Television writers have come under fire for allegedly catering to the meme machine, as seen by lines like “I never joke about cake” from House of Dragon and most of the language from Succession. They are?

Princess Rhaenyra Targaryen makes the remark in the first scene of HBO’s Game of Thrones spinoff, House of the Dragon. “Inever joke about cake,” she says. With her head resting on her best friend’s knee, Rhaenyra delivers an apparently endearing phrase that contributes to the development of her persona as someone who doesn’t take herself too seriously. Additionally, the sentence is already prominently shown on fan-made merchandise since it is so easily quotable and hence T-shirtable.

But it sounded fake to several viewers. They were familiar with the pattern: show creates a scene that may become a meme; scene becomes a meme; rapid marketing; profit.

Zack Budryk, a writer for The Hill, tweeted, “Ugh, someone in the Game of Thrones prequel just said, “I never joke about cake,” so this is going to be part of the “mainly created with the epic gifs in mind” genre of shows.”

We have always shared and talked about TV shows and the funny lines afterward. Because Twitter and other social media are so extensively used, it seems sense that “relatable” words, events, or circumstances from television shows would be progressively turned into memes within its fans, shared widely, and ultimately transformed into other established jokes on the internet. However, considering that in our internet-saturated day, the online temperature can make or break a piece of media, it sometimes seems as if programs are being produced with the online response in mind.

The ‘Bad tweet!’ scene in Succession.

The ‘Bad tweet!’ scene in Succession. Photograph: HBO

Consider Succession, a well written program that really profited from its quotability. A few of the phrases seemed to have been written especially for the internet audience. One character counsels his PR, “I’d like my Twitter to be off the hook,” while another encourages them to “jump on the irono-cycle” in response to negative reviews of their girlfriend’s play in order to make it “a thing for the hipsters and the dipshits.” The politically patricidal Kendall Roy and his friends are shown in one episode from the third season reading through Twitter looking for unfavorable comments when they start to scream, “Bad tweet! Bad tweet!” Screenshots of the event were immediately circulated on Twitter by the throngs of watchers.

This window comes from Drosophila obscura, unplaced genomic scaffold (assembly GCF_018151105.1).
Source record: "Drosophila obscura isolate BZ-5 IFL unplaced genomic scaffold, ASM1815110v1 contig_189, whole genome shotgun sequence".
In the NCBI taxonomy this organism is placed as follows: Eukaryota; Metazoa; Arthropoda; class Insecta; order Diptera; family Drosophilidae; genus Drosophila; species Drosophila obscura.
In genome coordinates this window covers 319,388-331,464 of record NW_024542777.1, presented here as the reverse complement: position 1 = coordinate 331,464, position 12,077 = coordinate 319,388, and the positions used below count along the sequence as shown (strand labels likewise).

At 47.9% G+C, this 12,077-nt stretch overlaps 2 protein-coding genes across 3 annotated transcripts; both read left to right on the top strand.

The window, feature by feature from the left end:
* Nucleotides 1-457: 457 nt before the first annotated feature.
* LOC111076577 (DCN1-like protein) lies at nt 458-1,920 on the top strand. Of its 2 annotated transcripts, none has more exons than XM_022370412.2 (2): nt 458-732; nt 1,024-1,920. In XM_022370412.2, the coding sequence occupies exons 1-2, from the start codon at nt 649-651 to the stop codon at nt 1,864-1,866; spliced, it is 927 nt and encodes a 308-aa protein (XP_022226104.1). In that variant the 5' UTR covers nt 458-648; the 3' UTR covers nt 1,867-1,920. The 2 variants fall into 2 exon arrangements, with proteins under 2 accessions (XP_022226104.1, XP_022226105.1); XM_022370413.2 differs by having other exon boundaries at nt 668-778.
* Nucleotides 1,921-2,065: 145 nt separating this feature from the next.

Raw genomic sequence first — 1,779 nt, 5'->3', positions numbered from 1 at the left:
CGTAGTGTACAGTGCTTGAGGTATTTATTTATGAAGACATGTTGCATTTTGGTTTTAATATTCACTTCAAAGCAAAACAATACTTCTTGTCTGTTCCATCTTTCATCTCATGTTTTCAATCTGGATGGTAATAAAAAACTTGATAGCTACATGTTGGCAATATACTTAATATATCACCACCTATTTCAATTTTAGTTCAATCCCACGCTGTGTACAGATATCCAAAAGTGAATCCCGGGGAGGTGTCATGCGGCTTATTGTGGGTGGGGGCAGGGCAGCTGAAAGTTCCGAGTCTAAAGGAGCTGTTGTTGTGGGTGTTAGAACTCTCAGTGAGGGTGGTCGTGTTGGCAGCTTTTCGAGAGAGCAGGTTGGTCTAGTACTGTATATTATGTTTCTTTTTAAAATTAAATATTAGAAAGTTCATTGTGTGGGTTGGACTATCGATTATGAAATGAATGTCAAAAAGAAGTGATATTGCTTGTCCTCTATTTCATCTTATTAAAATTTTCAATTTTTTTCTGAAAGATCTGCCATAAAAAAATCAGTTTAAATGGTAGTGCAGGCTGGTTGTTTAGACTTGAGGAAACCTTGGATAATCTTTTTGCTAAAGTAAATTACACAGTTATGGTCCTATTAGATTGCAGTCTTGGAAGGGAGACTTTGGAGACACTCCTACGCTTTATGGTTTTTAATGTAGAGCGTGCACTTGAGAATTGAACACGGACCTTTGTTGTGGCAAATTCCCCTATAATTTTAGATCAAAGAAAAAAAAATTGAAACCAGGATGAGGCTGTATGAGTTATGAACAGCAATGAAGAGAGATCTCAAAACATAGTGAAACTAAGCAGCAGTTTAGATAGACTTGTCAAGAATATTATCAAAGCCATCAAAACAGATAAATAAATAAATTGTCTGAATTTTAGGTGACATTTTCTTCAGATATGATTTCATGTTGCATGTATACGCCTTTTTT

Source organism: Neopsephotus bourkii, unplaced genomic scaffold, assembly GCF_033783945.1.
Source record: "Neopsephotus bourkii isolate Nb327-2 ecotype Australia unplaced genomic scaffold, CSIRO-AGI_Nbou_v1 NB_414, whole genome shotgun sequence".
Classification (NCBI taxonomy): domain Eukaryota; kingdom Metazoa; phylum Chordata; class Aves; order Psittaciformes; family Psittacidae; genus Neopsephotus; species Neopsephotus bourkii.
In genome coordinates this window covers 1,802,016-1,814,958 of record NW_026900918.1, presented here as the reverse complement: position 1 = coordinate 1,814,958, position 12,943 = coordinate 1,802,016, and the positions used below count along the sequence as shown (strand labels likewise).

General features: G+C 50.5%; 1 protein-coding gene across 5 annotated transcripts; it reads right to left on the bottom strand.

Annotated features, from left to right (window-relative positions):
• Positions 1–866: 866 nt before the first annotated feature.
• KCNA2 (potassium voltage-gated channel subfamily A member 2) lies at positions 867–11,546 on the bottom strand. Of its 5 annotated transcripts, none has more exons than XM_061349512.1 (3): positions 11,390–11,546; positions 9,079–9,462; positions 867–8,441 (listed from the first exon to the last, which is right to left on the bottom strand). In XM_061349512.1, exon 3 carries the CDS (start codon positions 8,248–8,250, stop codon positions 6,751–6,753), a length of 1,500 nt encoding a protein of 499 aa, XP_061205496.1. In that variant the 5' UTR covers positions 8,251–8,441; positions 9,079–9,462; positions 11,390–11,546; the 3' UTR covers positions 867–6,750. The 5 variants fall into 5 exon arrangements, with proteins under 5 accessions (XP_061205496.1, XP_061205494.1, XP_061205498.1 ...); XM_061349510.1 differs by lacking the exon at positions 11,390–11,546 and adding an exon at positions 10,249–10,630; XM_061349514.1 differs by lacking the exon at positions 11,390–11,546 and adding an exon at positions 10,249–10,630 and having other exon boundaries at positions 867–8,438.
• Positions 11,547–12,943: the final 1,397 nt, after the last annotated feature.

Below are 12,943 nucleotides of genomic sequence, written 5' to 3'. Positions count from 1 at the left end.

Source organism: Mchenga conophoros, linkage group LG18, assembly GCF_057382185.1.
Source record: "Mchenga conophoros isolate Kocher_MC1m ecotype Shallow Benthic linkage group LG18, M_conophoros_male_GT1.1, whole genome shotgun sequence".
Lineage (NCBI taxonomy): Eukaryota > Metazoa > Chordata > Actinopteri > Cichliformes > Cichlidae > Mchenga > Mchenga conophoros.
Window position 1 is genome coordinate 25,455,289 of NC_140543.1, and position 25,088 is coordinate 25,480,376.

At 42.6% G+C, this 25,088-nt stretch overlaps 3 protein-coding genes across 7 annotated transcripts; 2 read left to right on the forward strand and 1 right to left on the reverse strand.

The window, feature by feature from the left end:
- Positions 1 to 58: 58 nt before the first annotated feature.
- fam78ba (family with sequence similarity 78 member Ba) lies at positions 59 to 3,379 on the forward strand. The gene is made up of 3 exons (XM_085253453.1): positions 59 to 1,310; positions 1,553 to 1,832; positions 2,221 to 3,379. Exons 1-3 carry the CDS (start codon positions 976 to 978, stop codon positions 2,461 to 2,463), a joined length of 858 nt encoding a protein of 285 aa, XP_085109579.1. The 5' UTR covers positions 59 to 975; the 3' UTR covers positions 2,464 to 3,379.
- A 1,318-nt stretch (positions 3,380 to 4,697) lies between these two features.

“Becoming a meme totally helps a show,” says James Capel, a screenwriter for series including ITV’s Cold Feet. “Seeing memes pop up online brings a whole new audience. It gets to the point where I have to watch a show because I get sick of not knowing what all the memes are about! It’s the same way we feel about having our shows make it on to Gogglebox: if it’s creating memorable moments that are quotable, funny, emotional, then we’re doing our job right.”

Some commenters argue that it’s not always a good idea to write a series with the intention of having its memes go viral. In addition, Budryk tweeted, “Tyrion would simply crop up to coin new Tyrionisms when they couldn’t really think of anything plot-relevant for him to do on the original [Game of Thrones]. This strategy may increase views, but it runs the danger of detracting from the plot and the characters’ well-developed personalities.

Some said, “Can’t wait for the coming era of screenwriting where people avoid saying anything at all memorable to avoid accusations of writing with gifs in mind,” while others disagreed.